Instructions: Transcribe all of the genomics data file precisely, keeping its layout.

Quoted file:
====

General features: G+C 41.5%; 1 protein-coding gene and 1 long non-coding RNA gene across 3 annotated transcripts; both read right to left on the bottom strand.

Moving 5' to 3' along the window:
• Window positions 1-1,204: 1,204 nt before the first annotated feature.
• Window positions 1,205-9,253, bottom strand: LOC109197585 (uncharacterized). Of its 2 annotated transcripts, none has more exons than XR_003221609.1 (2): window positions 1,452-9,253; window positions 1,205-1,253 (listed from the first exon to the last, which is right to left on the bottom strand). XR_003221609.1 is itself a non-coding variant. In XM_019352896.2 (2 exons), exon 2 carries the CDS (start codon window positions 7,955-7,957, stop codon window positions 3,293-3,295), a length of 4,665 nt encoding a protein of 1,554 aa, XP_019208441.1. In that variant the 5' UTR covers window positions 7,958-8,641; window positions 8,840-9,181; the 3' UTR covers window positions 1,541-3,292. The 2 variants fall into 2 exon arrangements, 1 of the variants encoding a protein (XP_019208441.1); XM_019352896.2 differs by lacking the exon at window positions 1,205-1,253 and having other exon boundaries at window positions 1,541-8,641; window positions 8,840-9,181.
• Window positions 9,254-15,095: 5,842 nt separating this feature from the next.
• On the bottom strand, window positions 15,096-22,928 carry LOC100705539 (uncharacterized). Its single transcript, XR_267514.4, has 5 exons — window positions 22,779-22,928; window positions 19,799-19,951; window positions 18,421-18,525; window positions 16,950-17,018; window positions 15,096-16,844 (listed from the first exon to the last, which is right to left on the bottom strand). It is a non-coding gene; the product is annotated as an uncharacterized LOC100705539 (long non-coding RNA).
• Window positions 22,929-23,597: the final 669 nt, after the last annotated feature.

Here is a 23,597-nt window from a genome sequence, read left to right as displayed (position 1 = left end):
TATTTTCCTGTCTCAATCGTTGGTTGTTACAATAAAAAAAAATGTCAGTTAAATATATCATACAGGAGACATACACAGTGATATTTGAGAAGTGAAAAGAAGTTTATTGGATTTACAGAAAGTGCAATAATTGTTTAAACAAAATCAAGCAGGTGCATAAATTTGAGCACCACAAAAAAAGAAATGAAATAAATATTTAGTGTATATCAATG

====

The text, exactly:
General features: G+C 41.5%; 1 protein-coding gene and 1 long non-coding RNA gene across 3 annotated transcripts; both read right to left on the bottom strand.

Moving 5' to 3' along the window:
• Window positions 1-1,204: 1,204 nt before the first annotated feature.
• Window positions 1,205-9,253, bottom strand: LOC109197585 (uncharacterized). Of its 2 annotated transcripts, none has more exons than XR_003221609.1 (2): window positions 1,452-9,253; window positions 1,205-1,253 (listed from the first exon to the last, which is right to left on the bottom strand). XR_003221609.1 is itself a non-coding variant. In XM_019352896.2 (2 exons), exon 2 carries the CDS (start codon window positions 7,955-7,957, stop codon window positions 3,293-3,295), a length of 4,665 nt encoding a protein of 1,554 aa, XP_019208441.1. In that variant the 5' UTR covers window positions 7,958-8,641; window positions 8,840-9,181; the 3' UTR covers window positions 1,541-3,292. The 2 variants fall into 2 exon arrangements, 1 of the variants encoding a protein (XP_019208441.1); XM_019352896.2 differs by lacking the exon at window positions 1,205-1,253 and having other exon boundaries at window positions 1,541-8,641; window positions 8,840-9,181.
• Window positions 9,254-15,095: 5,842 nt separating this feature from the next.
• On the bottom strand, window positions 15,096-22,928 carry LOC100705539 (uncharacterized). Its single transcript, XR_267514.4, has 5 exons — window positions 22,779-22,928; window positions 19,799-19,951; window positions 18,421-18,525; window positions 16,950-17,018; window positions 15,096-16,844 (listed from the first exon to the last, which is right to left on the bottom strand). It is a non-coding gene; the product is annotated as an uncharacterized LOC100705539 (long non-coding RNA).
• Window positions 22,929-23,597: the final 669 nt, after the last annotated feature.

Here is a 23,597-nt window from a genome sequence, read left to right as displayed (position 1 = left end):
TATTTTCCTGTCTCAATCGTTGGTTGTTACAATAAAAAAAAATGTCAGTTAAATATATCATACAGGAGACATACACAGTGATATTTGAGAAGTGAAAAGAAGTTTATTGGATTTACAGAAAGTGCAATAATTGTTTAAACAAAATCAAGCAGGTGCATAAATTTGAGCACCACAAAAAAAGAAATGAAATAAATATTTAGTGTATATCAATG